Thursday, November 3, 2011

Protestants and Eastern Orthodoxy, part 3

The Plumb Line
Straight Answers to Honest Questions
by Arden C. Autry, Ph.D.

Question: Could you explain the difference between Protestantism and Orthodoxy?

Answer (part 3): While sharing the same faith in Christ, we have differences in emphasis and expression. Some differences are like those between Protestants and Roman Catholics. Differences in "style" of worship are obvious, but heirs of John Wesley can find substantial agreement with the Orthodox concerning salvation, especially regarding the goal of what we call "sanctification."

In contrast to some Protestants who focused on intellectual adherence to right beliefs, Wesley preached the transforming power of the Holy Spirit and God's will for the Christian's "entire sanctification" or holiness. Using different terminology, the Orthodox Church emphasizes the same goal, the total transformation of the Christian.  Their term for this process and its goal is "deification" or "theosis."

The Orthodox do not mean that humans become independent "gods" of their own worlds.  Rather, theosis describes the process and result of God's transforming presence in our lives.  We do not cease being human; nor do we take on God's essence as our own.  But when God's energies pervade our lives, we live differently--we think, feel, and act differently.  The ultimate goal of this process is for God to touch everything we touch, because he is so present in us.  For example, a piece of steel does not cease being steel when it is heated white-hot, but the heat is so present in the steel that whatever it touches, the heat touches. Supporting their teaching on "deification," the Orthodox point to such texts as 2 Peter 1:4 ("partakers of the divine nature") and Jesus' prayer in John 17:21 ("As you, Father, are in me and I am in you, may they also be in us").  And the Apostle Paul constantly emphasized that our life is now "in Christ" (e.g., Rom. 8:1; 1 Cor. 1:30; Gal. 2:20; Phil. 3:9-11; Col. 3:3).

Orthodox and Wesleyans agree that salvation is more than acquittal for past sins and permission to enter heaven in the future.  Salvation means forgiveness but also transformation.  The sanctifying effect of the Holy Spirit even changes our desires (instantaneously or over time), until God's purpose for creating us is finally realized.  Power for this transformation is what Wesleyans call "sanctifying grace"; the Orthodox call it "deification."  Both groups emphasize the progressive nature of these changes as the Christian is shaped by God's Word and Holy Spirit in prayer and worship.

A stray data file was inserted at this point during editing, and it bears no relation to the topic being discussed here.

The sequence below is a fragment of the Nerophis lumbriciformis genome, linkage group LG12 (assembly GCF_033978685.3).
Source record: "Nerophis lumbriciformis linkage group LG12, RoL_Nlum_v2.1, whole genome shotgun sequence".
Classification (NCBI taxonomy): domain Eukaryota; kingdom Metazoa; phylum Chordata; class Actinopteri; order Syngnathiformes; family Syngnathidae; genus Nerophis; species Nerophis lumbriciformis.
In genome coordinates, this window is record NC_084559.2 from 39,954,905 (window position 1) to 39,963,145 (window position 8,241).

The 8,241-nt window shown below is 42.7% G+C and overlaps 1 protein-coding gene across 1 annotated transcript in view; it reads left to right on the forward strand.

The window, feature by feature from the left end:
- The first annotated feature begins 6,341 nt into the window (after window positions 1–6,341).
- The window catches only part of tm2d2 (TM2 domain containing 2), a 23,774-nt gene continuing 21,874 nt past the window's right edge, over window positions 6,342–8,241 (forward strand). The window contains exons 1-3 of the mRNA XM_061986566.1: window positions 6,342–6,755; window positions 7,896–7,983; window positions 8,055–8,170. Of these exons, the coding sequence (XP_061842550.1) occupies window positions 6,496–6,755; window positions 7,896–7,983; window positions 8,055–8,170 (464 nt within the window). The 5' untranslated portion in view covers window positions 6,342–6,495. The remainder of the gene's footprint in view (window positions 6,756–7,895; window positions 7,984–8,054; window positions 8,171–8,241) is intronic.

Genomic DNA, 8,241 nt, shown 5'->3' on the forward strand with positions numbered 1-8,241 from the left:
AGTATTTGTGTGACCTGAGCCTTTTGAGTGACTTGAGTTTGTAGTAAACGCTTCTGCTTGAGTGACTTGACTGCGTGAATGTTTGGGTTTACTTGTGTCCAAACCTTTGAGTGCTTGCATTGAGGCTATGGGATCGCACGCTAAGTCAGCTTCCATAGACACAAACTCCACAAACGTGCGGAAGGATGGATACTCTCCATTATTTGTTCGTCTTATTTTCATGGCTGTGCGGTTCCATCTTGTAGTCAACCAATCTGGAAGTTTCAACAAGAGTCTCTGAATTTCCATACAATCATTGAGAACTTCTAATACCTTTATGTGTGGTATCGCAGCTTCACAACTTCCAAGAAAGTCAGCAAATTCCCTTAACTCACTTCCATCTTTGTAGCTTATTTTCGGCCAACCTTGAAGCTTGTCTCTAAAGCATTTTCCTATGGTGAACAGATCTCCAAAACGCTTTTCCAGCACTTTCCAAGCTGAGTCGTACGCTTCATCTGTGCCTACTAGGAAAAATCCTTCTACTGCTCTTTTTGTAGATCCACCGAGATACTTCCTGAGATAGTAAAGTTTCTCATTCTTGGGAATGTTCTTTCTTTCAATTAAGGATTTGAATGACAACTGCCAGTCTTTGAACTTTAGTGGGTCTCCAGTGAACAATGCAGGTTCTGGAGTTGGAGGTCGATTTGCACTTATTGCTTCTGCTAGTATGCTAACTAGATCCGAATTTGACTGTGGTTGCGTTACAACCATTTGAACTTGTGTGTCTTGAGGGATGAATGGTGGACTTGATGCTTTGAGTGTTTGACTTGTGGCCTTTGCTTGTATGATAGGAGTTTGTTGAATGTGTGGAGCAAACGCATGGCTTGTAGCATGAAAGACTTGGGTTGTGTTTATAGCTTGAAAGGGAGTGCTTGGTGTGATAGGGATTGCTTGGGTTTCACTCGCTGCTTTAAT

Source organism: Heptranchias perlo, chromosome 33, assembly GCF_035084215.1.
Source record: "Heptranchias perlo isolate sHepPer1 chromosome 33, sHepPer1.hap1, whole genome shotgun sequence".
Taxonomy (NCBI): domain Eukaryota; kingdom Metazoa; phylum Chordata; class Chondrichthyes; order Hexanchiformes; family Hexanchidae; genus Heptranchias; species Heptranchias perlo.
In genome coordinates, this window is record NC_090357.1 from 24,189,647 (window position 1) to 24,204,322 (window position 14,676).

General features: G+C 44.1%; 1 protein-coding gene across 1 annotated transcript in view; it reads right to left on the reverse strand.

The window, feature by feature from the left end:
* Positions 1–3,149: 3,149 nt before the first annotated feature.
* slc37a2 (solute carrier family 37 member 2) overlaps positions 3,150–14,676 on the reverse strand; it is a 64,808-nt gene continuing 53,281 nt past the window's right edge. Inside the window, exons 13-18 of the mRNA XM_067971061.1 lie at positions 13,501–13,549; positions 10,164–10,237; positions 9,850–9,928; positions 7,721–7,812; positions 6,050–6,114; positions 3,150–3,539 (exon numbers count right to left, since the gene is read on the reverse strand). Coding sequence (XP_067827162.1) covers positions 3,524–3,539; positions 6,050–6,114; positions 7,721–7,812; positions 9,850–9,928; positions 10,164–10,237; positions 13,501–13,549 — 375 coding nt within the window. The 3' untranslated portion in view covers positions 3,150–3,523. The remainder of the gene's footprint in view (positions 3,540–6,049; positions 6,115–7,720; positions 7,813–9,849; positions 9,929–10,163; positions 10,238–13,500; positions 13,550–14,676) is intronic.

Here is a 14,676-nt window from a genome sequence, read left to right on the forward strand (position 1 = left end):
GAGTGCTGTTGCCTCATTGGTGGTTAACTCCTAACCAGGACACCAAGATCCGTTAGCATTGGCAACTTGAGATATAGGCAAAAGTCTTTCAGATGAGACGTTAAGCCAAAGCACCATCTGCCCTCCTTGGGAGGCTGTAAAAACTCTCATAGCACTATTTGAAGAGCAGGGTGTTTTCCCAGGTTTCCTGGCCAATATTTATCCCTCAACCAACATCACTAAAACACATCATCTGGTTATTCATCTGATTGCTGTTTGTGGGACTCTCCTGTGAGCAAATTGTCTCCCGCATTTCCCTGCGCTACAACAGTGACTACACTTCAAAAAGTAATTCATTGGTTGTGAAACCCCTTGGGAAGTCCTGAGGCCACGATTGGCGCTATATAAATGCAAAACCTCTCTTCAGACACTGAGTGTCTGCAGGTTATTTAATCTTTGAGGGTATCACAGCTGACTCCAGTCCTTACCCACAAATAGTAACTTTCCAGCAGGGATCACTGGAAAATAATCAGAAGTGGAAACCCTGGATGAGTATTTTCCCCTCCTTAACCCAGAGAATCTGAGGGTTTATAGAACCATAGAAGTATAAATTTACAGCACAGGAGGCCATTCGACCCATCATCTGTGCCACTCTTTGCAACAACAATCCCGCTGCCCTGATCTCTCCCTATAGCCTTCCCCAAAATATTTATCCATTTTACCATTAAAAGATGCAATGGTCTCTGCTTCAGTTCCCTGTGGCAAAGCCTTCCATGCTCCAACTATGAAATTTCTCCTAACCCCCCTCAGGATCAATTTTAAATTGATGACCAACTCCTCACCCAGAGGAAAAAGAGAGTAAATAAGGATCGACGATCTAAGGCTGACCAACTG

Compared with typical Methodists, the Orthodox put more emphasis on the shaping influence of the "Divine Liturgy" and more emphasis on the effect of Holy Communion (although Wesley himself stressed frequent communion far more than typical Methodists). An observer of Orthodox worship and Methodist worship would see, on the surface, rather different ways of going about it. But if the Object of worship is the same (God the Father, Son, and Holy Spirit), and the "objective" is the same (transformation according to God's will), then what unites us is greater than what divides us.

Submit your question to Dr. Arden Autry,

Monday, October 24, 2011

Protestants and Eastern Orthodoxy, part 2

The Plumb LineStraight Answers to Honest Questions

by Arden C. Autry, Ph.D.

Question: A family member has joined the Orthodox Church.  Could you explain the difference between Protestantism and Orthodoxy?

Answer (part 2): We share with the Orthodox the heart of Christian faith in Jesus Christ, but differences in emphasis and approach can be seen.  Some differences in worship are like those between Protestants and Roman Catholics, although (as noted in part 1) their rift with the Eastern Orthodox is almost 1000 years old.  On the other hand, heirs of John Wesley can find substantial agreement with Orthodox thinking about salvation.

Orthodox worship looks very "Catholic" to Protestant observers.  That is because key elements of the liturgy (in both churches) pre-date the Great Schism of 1054 A.D.  Orthodox liturgy was never in Latin (as it was in Roman Catholicism until Vatican II) but in the language of the worshipers.  But the Orthodox have always stressed preservation of the traditional form of "Divine Liturgy" (i.e., the Eucharist or Mass).  Like Roman Catholics, the Orthodox place great emphasis on participation in liturgy--the words, gestures, and sacraments.  Protestants do not totally lack the concept of corporate participation, but we are clearly more individualistic in faith and more innovative in worship expression.